Worldwide: Alternative Citizenship And Residency

Countries who are perceived as selling their passports are often frowned upon but the reality is that all countries try to encourage immigration by the wealthy by granting residency which leads to nationality, or nationality itself, in return for investment – it is just the price and timescale that differs.

Many may recall the rush by Hong Kong persons to obtain the insurance of a right to abode elsewhere in the lead up to 1997. Canada and Australia were the favoured jurisdictions as they had relatively clear rules and a relatively modest level of investment required in order to grant foreign nationals a residency. And those new residents had to wait only a relatively short time before becoming eligible for, and normally being granted, citizenship. Many of those taking out these residencies did not necessarily want to emigrate but did want to know that they could do so if things didn't work out for them in Hong Kong after 1997. In the end things turned out swimmingly lovely and many of those who moved abroad came back or shelved any plans they might have had to move away. There are still many countries where the future is uncertain either politically or economically and this encourages their citizens to either emigrate or take out an alternative residency or citizenship as an insurance policy in case things get worse. There are many from the more troubled areas of the world who fear for the future and may more who have money to invest and choose to do so in countries which will give them some kind of formal status in return.

If you are considering a second residency or passport then there are factors worthy of consideration:

  1. How much do you need to invest to get residency (if anything)
  2. How long does it take before you are eligible for citizenship?
  3. Do you have to remain in the new country for a certain minimum number of days in order to be eligible for citizenship?
  4. Does your new country allow you to maintain your old citizenship or prohibit dual citizenship?
  5. Does your old country allow you to keep your existing passport or does it prohibit dual citizenship?
  6. Does the passport issued by your new country give you easy travel i.e. does it have arrangements with lots of other countries for visa free entry?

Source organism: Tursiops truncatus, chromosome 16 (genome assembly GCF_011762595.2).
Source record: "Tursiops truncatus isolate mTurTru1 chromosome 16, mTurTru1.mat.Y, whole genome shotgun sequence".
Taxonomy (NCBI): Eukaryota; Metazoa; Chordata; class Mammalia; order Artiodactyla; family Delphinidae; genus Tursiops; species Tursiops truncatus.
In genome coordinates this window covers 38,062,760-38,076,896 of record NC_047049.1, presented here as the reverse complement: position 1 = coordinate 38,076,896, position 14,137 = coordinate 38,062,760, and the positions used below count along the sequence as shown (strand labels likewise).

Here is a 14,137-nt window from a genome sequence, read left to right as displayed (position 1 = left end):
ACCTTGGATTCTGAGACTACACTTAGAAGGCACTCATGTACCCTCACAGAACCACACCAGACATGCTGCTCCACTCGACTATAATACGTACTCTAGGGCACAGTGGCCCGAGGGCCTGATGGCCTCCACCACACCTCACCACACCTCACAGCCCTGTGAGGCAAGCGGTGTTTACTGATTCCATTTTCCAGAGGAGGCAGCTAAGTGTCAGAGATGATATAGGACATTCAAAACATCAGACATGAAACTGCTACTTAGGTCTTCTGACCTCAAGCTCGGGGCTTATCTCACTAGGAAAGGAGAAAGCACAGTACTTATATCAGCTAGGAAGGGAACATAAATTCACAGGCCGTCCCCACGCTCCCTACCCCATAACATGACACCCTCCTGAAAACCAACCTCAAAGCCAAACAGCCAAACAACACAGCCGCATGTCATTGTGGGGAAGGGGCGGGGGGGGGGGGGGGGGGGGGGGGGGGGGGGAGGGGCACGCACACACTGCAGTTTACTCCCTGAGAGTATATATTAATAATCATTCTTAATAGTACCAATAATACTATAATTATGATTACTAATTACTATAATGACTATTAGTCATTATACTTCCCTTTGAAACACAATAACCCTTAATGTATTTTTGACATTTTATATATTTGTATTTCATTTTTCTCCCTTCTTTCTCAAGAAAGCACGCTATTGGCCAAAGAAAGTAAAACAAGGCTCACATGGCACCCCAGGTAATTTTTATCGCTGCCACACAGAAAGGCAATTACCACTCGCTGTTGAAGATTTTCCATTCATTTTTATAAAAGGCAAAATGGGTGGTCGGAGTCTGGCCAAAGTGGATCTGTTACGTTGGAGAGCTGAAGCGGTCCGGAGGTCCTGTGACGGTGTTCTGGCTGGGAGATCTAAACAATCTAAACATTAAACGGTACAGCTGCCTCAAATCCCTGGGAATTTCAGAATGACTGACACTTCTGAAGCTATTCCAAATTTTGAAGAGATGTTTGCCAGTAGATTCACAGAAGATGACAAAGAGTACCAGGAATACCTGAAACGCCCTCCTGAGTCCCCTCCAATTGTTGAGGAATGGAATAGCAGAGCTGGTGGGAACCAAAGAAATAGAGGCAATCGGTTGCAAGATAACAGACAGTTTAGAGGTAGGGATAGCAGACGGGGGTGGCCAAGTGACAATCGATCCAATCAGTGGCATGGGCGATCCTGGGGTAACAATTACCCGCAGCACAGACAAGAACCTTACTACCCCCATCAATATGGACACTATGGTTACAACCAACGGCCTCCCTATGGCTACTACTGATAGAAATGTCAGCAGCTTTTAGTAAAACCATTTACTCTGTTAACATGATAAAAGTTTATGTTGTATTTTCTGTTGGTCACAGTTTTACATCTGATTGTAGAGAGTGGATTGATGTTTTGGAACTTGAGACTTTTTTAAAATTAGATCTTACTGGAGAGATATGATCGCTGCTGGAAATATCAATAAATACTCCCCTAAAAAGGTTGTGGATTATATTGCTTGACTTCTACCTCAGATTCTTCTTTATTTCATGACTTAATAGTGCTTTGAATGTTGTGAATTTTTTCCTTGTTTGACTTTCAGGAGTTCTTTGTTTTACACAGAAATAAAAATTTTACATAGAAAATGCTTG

7. Are there any requirements for national service (joining the army)?
  8. What are the costs of living including the tax rates and tax incidence?

Imagine being offered immediate citizenship by Rumbabwe only to find that they do not allow you to keep your old passport, their citizens are unwelcome everywhere else in the world so you need a visa to go anywhere and visas are not necessarily readily available because Rumbabwe freely offer citizenship to other nationalities, that you immediately have to sign up for the army and they are currently engaging war with Freestate and their taxes are 95% on worldwide income and capital gains with no planning opportunities to avoid those taxes.

One of the more interesting possibilities for immediate, well the process takes about 3 months, citizenship is currently available from St. Kitts and Nevis. They have run a successful "nationality by investment" programme since 1984 which allows citizens of other countries to become passport holders in St. Kitts and Nevis in return for a one off investment of US$350,000 in a qualifying property. Applicants must continue to own the property for 5 years or risk losing citizenship. After that they are free to sell the property if they wish. And there is no difficulty in financing the purchase so applicants need only put up about US$200,000 in cash with the rest of the purchase price being borrowed from a bank. There are conditions attached but they are not unattractive. One property developer even offers a scheme whereby applicants can buy a share in a company which owns property for US$400,000 and the developer will buy back those shares for the same US$400,000 after 5 years. This scheme qualifies the purchaser for citizenship. In all cases expect government and other fees of about US$100,000.

St. Kitts and Nevis allows dual nationality and is an UK commonwealth country which many think makes the place rather credible. Their passport gives visa free access to around 190 countries and allows visa free travel within Europe as it has signed agreements with the Schengen countries which is all of Europe apart from the UK. The UK allows visa free access for all Commonwealth citizens. This seems pretty attractive.

The only equivalent programme that we can find is the Economic Citizenship programme run by the Commonwealth of Dominica (do not confuse this with the neighboring Republic of Dominica) where they will offer immediate citizenship in return for an investment in government bonds of US$75,000. Unfortunately the visa free access is much more limited. This programme that has been running quite successfully for quite some time but has recently fallen out of favour as St. Kitts has gained favour.